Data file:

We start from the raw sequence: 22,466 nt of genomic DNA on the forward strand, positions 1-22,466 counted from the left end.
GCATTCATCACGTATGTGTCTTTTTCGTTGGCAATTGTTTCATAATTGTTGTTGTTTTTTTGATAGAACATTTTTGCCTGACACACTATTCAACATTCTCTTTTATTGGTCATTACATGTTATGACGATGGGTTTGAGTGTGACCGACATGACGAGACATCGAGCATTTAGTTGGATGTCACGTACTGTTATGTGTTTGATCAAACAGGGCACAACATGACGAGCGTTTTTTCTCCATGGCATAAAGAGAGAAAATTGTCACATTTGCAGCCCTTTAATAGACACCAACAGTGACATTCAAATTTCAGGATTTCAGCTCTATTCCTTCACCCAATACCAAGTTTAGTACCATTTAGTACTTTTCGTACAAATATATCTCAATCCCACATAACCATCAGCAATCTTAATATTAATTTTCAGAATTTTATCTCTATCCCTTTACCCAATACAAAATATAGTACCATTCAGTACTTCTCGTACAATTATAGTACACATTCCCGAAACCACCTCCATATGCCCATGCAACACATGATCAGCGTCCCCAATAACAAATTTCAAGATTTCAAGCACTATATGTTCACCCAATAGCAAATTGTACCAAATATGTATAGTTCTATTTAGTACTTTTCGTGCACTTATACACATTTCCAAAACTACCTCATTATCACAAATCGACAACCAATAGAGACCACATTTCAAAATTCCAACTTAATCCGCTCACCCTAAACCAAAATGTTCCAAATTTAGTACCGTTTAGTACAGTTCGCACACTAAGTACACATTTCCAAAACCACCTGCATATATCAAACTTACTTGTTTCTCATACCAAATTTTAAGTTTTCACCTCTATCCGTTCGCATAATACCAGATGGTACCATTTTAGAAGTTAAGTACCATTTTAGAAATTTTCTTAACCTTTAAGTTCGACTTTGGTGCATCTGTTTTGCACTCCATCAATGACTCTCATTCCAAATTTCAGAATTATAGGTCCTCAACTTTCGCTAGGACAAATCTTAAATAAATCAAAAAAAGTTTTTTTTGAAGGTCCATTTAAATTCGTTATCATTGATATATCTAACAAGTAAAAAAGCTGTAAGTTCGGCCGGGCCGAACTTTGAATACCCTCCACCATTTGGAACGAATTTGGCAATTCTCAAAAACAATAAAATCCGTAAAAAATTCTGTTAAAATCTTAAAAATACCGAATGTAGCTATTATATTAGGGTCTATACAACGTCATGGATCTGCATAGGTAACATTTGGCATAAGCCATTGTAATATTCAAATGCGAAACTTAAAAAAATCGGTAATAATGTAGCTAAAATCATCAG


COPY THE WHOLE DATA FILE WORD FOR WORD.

We start from the raw sequence: 22,466 nt of genomic DNA on the forward strand, positions 1-22,466 counted from the left end.
GCATTCATCACGTATGTGTCTTTTTCGTTGGCAATTGTTTCATAATTGTTGTTGTTTTTTTGATAGAACATTTTTGCCTGACACACTATTCAACATTCTCTTTTATTGGTCATTACATGTTATGACGATGGGTTTGAGTGTGACCGACATGACGAGACATCGAGCATTTAGTTGGATGTCACGTACTGTTATGTGTTTGATCAAACAGGGCACAACATGACGAGCGTTTTTTCTCCATGGCATAAAGAGAGAAAATTGTCACATTTGCAGCCCTTTAATAGACACCAACAGTGACATTCAAATTTCAGGATTTCAGCTCTATTCCTTCACCCAATACCAAGTTTAGTACCATTTAGTACTTTTCGTACAAATATATCTCAATCCCACATAACCATCAGCAATCTTAATATTAATTTTCAGAATTTTATCTCTATCCCTTTACCCAATACAAAATATAGTACCATTCAGTACTTCTCGTACAATTATAGTACACATTCCCGAAACCACCTCCATATGCCCATGCAACACATGATCAGCGTCCCCAATAACAAATTTCAAGATTTCAAGCACTATATGTTCACCCAATAGCAAATTGTACCAAATATGTATAGTTCTATTTAGTACTTTTCGTGCACTTATACACATTTCCAAAACTACCTCATTATCACAAATCGACAACCAATAGAGACCACATTTCAAAATTCCAACTTAATCCGCTCACCCTAAACCAAAATGTTCCAAATTTAGTACCGTTTAGTACAGTTCGCACACTAAGTACACATTTCCAAAACCACCTGCATATATCAAACTTACTTGTTTCTCATACCAAATTTTAAGTTTTCACCTCTATCCGTTCGCATAATACCAGATGGTACCATTTTAGAAGTTAAGTACCATTTTAGAAATTTTCTTAACCTTTAAGTTCGACTTTGGTGCATCTGTTTTGCACTCCATCAATGACTCTCATTCCAAATTTCAGAATTATAGGTCCTCAACTTTCGCTAGGACAAATCTTAAATAAATCAAAAAAAGTTTTTTTTGAAGGTCCATTTAAATTCGTTATCATTGATATATCTAACAAGTAAAAAAGCTGTAAGTTCGGCCGGGCCGAACTTTGAATACCCTCCACCATTTGGAACGAATTTGGCAATTCTCAAAAACAATAAAATCCGTAAAAAATTCTGTTAAAATCTTAAAAATACCGAATGTAGCTATTATATTAGGGTCTATACAACGTCATGGATCTGCATAGGTAACATTTGGCATAAGCCATTGTAATATTCAAATGCGAAACTTAAAAAAATCGGTAATAATGTAGCTAAAATCATCAG